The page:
Protein carbonylation in bladder tissue homogenate was quantified using 2,4-Dinitrophenylhydrazin (DNPH) derivatisation and Dot-blot [25] indirect immunofluorescence detection and quantification with an Odyssey Infrared Imager (Li-Cor Biosciences). Total protein was visualized by SYPRO Ruby blot stain (BioRad, Munich, Germany). 14-3-3η, eNOS and phosphorylated eNOS (Ser 1177) were validated by Western blotting (Table S1). To quantify 14-3-3η, eNOS and phosphorylated eNOS the blots were analysed by densitometry (1-D analysis software package, Scanalytics, Billerica, Massachusetts). For activity assays and ELISAs used refer to Table S2.


Paraffin bladder tissue slices were incubated overnight at 4°C with primary antibodies (Table S1). Indirect labelling was performed using DAB after incubation with adequate secondary antibodies conjugated with horseradish peroxidase for 1 hour at room temperature.

Semi-quantitative Confocal Immunofluorescence of eNOS and HIF1-alpha

Paraffin bladder tissue slices were incubated overnight at 4°C with primary antibodies (Table S1). Indirect immunofluorescence was performed with adequate fluorescence labelled secondary antibodies. Cell nuclei were stained with TOPRO (Molecular Probes, Life Technologies GmbH, Darmstadt, Germany). The tissues were analysed at a Zeiss LSM-5 Pascal confocal laser scanning microscope. Multitrack scanning avoided ‘bleeding through’ of the fluorescence in double-labelling experiments. To ensure comparability of fluorescence signal intensity between the samples, we calibrated the detection system on control stains with no primary antibody.

Confocal images of immunolabeled urothelium and detrusor muscle were analysed with ImageJ [26] using self written macros.

Statistical Analysis

Data analysis was performed using Prism v5.0 (GraphPad Software, La Jolla, USA). Statistical differences were calculated by ANOVA or independent Student t-test. A P-value ≤0.05 was considered statistically significant. Identified proteins were functionally assigned to gene ontology categories and for canonical pathway analysis using Ingenuity Pathway Analysis software (IPA, Ingenuity Systems [27]). The data are shown as mean ± SD. The dots represent the single values. Significant differences between the dietary groups are indicated by bars (p<0.05).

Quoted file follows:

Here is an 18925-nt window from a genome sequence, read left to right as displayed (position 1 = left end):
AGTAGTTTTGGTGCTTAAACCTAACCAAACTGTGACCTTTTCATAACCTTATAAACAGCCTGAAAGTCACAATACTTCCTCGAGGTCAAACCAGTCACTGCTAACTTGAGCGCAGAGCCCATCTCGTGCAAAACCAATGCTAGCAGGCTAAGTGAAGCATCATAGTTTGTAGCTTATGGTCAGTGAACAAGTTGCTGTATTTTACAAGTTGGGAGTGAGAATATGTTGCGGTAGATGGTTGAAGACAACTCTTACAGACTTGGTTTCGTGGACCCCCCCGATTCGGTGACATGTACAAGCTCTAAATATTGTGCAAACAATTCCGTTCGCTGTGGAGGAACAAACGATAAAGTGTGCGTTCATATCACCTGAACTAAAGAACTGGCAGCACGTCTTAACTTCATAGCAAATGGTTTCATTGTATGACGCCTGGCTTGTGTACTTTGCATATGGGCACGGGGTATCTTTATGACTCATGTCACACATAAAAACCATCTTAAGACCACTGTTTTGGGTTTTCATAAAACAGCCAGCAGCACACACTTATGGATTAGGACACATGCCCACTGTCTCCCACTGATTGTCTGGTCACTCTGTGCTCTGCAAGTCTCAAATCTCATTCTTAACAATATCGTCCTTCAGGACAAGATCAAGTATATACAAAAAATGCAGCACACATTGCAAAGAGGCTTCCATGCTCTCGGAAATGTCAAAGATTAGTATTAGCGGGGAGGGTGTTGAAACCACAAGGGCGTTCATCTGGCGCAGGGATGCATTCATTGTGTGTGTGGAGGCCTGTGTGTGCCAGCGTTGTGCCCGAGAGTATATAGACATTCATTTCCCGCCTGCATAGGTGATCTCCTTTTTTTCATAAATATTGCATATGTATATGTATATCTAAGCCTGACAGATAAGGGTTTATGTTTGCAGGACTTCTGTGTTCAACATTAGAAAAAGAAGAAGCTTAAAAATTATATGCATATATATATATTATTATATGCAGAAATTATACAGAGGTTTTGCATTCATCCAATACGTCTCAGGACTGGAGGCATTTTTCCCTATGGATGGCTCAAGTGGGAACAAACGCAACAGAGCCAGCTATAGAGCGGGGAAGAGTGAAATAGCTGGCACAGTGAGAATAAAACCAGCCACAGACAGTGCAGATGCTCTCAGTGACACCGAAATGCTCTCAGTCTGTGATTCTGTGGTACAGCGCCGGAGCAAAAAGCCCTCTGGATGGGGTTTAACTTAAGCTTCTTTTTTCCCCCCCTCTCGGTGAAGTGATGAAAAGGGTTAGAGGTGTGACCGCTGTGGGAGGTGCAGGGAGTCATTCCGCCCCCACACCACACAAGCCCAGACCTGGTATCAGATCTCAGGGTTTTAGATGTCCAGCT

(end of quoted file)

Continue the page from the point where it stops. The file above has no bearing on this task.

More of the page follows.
Phenotype Characteristics of Dietary Groups

Complete phenotypic characteristics of both dietary groups exhibited differences in most relevant parameters including fat masses, homeostatic model assessment-insulin-resistance (HOMA-IR), and plasma IL-6 and UA levels (Table 1). HFD feeding resulted in a significant decrease of voided volume (VV) collected over 24 h in metabolic cages, while creatinine clearance (CrC) remained unchanged (Table 1). The daily and weekly water intake did not differ between both groups (Figure S1A). The free fatty acid profile was significantly different in both groups (Table S1) and a significant negative correlation between 24 h voiding volume to plasma palmitate level was evident (Figure S1B). Bladders from HFD animals showed marked structural changes, e.g. fibrosis in detrusor and lamina propria as revealed by van Gieson staining (Figure 1A–G).

Figure 1. Proteomic analysis of the rat urinary bladder and urinary smooth muscle cell culture.

Images show morphology and position of the bladder in the pelvis (A; 1– urinary bladder; 2– prostate). Crossmon staining reveals the complex architecture of bladder wall (B; 3 - blood vessel; 4– the urothelium; 5– suburothelial layer; 6– bladder lumen, 7– detrusor tissue) including detrusor muscle of CD-rats (7; D). In HFD Crosmon staining show accumulation of extracellular matrix (C, arrow). (E) Cultured detrusor myocytes from rat bladder tissue express alpha-smooth muscle cell actin (green). Nuclei are stained with DAPI. Inset represents negative stain control. (F–G) Van Gieson stain revealed collagen infiltration and fibrosis in HFD (G, arrow) compared to CD (F). (G–K) Partial least square (PLS) analysis: Proteome of CD and HFD-bladder and detrusor myocytes culture were studied by LC-MS/MS. (G) Venn diagram display distribution of regulated proteins obtained from the comparison of LC-MS/MS. (H–L) PLS was used to classify diet induced alteration of cellular protein expression profiles. (I) Volcano plot displayed significant altered proteins in HFD (n = 18). The dietary groups show clear separation of their protein profile based on 354 proteins identified in bladder tissue (J) as well based on 243 proteins specific for detrusor muscle cells (K) and based on 111 proteins related to other tissue than detrusor (L).